Conservancy communities face cash crunch

Thursday, April 16th, 2020 00:00 |
Masai Mara stakeholders consultative meeting with Wildlife PS Fred Segor during the first inscription of the Masai Mara National Reserve as a Unesco World Heritage Site in February. Photo/PD/PETER LESHAN

Communities in conservancies have been adversely affected by closures of hotels in game reserves and national parks.

The lodges usually remit huge amounts of money to members of the conservancies, but after the tourism sector ground to a halt and the hotels  closed due to coronavirus pandemic, the groups are not receiving the money in leases, tariffs and fees.

Virtually all lodges and camps in tourists resorts in the country have closed and workers sent home, leaving more than three million people who directly or indirectly depend on tourism  without incomes.

Closure of hotels has also affected revenue streams of several county governments and Kenya Wildlife Service (KWS).

Samuel Tunai, Narok Governor says his government will in the current fiscal year lose billions of shillings because of the closures in Masai Mara Game Reserve.

For the first time since 1958 when the national reserve was established, hotels in the world famous tourist establishment were without guests during the long Easter weekend.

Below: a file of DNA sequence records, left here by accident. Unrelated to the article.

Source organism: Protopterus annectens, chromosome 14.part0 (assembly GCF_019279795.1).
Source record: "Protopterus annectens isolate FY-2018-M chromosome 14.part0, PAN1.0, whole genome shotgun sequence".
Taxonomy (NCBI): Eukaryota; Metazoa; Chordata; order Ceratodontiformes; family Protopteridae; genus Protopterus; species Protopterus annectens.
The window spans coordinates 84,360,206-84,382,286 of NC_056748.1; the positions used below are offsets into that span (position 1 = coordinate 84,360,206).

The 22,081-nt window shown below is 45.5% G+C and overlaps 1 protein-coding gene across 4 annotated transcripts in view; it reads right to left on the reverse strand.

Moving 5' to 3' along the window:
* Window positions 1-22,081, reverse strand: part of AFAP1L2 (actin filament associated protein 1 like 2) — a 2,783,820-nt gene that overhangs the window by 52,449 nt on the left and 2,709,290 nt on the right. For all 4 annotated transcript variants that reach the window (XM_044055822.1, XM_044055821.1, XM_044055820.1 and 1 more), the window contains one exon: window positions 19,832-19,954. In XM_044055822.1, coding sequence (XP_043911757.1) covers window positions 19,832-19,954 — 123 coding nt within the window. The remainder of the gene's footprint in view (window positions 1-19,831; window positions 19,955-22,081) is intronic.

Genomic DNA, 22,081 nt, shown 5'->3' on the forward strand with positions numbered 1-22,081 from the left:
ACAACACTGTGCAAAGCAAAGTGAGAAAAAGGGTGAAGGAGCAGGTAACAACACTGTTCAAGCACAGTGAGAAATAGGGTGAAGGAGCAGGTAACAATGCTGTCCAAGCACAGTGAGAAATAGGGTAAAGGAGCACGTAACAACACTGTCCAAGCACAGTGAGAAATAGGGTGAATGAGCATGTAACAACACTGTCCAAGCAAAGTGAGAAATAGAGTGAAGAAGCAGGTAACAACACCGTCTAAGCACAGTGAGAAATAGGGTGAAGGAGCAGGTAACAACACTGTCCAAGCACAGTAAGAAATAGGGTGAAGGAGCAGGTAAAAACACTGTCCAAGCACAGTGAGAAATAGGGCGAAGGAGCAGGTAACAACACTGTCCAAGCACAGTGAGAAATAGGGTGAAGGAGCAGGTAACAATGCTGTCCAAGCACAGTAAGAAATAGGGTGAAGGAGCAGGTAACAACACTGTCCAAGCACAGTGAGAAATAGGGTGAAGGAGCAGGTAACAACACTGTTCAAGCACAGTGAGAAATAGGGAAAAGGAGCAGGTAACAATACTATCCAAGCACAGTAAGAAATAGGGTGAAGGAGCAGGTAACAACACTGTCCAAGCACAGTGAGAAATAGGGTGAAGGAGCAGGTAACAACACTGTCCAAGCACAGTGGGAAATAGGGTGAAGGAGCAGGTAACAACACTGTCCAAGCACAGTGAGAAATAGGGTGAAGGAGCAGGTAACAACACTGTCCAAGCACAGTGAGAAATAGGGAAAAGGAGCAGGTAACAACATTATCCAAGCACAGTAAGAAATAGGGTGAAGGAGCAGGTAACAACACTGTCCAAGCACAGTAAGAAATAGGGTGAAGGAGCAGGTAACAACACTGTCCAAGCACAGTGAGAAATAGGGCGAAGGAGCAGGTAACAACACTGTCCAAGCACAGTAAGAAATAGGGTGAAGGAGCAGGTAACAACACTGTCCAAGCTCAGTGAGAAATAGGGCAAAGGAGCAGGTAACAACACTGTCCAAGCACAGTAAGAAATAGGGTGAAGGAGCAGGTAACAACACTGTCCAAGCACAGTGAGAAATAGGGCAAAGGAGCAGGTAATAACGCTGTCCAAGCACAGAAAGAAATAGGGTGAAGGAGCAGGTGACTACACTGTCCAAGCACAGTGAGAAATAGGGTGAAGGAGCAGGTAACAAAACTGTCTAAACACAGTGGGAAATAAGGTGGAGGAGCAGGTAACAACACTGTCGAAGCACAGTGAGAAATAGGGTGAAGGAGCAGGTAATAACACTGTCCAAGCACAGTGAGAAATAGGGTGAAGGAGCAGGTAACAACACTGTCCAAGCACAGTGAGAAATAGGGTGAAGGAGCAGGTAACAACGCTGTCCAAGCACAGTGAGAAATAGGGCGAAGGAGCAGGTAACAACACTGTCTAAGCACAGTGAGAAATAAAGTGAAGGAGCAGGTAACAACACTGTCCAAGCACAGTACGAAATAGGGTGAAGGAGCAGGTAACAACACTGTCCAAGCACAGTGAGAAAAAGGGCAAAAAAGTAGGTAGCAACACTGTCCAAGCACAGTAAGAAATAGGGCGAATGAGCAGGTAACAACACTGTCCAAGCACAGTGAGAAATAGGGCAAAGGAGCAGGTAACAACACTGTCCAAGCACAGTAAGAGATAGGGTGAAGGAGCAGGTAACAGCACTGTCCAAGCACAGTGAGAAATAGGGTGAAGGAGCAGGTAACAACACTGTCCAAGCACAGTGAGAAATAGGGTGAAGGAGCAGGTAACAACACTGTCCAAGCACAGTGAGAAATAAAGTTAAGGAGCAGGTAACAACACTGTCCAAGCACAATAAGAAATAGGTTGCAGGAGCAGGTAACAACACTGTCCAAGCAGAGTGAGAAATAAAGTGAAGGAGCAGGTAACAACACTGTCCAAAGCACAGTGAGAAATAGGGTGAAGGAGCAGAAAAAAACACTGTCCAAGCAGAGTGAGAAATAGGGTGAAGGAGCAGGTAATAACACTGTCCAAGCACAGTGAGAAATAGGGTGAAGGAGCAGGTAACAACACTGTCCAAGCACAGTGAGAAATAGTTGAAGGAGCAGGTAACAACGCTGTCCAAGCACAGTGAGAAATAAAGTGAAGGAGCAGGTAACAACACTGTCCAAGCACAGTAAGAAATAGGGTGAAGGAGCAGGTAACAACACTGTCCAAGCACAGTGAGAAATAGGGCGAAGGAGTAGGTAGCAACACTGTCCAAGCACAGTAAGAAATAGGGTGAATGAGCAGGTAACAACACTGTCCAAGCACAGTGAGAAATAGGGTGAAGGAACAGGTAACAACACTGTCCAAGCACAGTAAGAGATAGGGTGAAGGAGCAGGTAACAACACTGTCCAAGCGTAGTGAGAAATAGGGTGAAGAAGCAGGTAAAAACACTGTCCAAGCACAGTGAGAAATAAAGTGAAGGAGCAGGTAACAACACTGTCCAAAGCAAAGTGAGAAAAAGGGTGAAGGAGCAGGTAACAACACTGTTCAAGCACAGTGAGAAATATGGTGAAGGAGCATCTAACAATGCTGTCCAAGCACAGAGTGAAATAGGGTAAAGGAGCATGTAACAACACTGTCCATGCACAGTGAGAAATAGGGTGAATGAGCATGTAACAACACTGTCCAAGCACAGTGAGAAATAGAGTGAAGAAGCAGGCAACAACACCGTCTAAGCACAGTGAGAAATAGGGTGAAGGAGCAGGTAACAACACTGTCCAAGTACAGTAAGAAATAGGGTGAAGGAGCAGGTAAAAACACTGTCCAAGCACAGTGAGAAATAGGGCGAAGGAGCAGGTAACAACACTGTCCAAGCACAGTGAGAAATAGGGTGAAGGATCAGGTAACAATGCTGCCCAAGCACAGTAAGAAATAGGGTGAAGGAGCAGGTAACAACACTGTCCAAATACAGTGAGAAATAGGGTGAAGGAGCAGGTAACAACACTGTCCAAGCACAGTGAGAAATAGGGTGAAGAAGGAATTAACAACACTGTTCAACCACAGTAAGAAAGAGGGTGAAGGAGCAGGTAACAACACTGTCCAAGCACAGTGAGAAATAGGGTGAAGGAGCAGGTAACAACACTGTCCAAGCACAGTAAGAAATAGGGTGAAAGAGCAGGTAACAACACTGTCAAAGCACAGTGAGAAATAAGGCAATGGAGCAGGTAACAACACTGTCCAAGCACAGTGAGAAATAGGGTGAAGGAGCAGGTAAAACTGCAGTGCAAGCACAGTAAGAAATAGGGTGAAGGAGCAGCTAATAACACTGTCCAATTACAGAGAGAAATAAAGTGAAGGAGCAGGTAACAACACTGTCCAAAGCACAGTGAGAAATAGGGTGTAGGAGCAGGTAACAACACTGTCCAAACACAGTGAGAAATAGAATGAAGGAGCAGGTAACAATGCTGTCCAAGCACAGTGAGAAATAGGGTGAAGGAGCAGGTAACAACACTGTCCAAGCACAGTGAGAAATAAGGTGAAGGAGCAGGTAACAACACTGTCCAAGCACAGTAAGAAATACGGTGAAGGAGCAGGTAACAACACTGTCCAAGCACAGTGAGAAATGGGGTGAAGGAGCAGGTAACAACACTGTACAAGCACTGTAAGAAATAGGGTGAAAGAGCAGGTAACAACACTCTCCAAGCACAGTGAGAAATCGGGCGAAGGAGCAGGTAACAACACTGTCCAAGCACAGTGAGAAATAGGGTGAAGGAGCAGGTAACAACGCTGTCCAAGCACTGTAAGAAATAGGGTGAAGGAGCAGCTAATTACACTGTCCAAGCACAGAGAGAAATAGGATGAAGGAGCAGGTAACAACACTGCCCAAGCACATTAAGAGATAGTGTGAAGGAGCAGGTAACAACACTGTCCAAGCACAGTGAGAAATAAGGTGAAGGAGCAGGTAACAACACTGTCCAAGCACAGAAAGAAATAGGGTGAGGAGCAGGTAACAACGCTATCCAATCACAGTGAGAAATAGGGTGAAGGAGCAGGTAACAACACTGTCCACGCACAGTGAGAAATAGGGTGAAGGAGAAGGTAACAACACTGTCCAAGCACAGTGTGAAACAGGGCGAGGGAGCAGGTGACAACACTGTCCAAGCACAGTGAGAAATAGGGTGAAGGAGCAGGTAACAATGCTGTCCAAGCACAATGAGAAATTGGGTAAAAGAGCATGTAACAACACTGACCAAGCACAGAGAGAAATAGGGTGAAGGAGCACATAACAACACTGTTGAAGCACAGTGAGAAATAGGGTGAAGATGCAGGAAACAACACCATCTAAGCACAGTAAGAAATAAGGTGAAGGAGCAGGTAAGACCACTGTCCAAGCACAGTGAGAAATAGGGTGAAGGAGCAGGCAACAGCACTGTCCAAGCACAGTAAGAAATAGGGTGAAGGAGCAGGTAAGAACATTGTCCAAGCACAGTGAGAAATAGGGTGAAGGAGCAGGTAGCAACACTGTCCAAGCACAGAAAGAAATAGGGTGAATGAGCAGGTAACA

”We are going to run short of Sh3 billion because of closures and stoppage of international passenger flights.

That will among other obligations affect services to the people of Narok,” Tunai said.

Lake Nakuru National Park, the KWS premium park, received only 22 guests, down from 620 last year. Most of them were locals.

“The drop was big compared to last year. Even in times of local skirmishes or terror attacks, we haven’t recorded such a low volume of visitors,” said Dickson Ritan, head of KWS Central Conservancy Area who is based at the park.

In Samburu Game Reserve and Amboseli National Park, only a few locals visited for game viewing and thereafter left, leaving few hotels without lodgers.

Kenya Conservancies Association says if the Covid-19 disease persists beyond Kenya’s traditional peak seasons of June to October, communities that directly depend on tourism, could starve.

“Closure of hotels in the conservancies bode ill for financial prospects of people outside game reserves and national parks,” Dickson Kaelo, the association’s chief executive officer told TravelWise. 

“The incomes they earn monthly in leases are no longer being paid because of lack of business,” Kaelo added. 

Most hoteliers are worried that their brands will lose if the pandemic persists for long, adding that it would take long to market them after the viral disease peters out. 

“It has taken us many years to build our brands. Covid-19 has undone all that. It will take time and resource to build that again,” said Lilly Waddington, the proprietor of Osero Camp in Mara and Magical Beach Hotel in the coast.  

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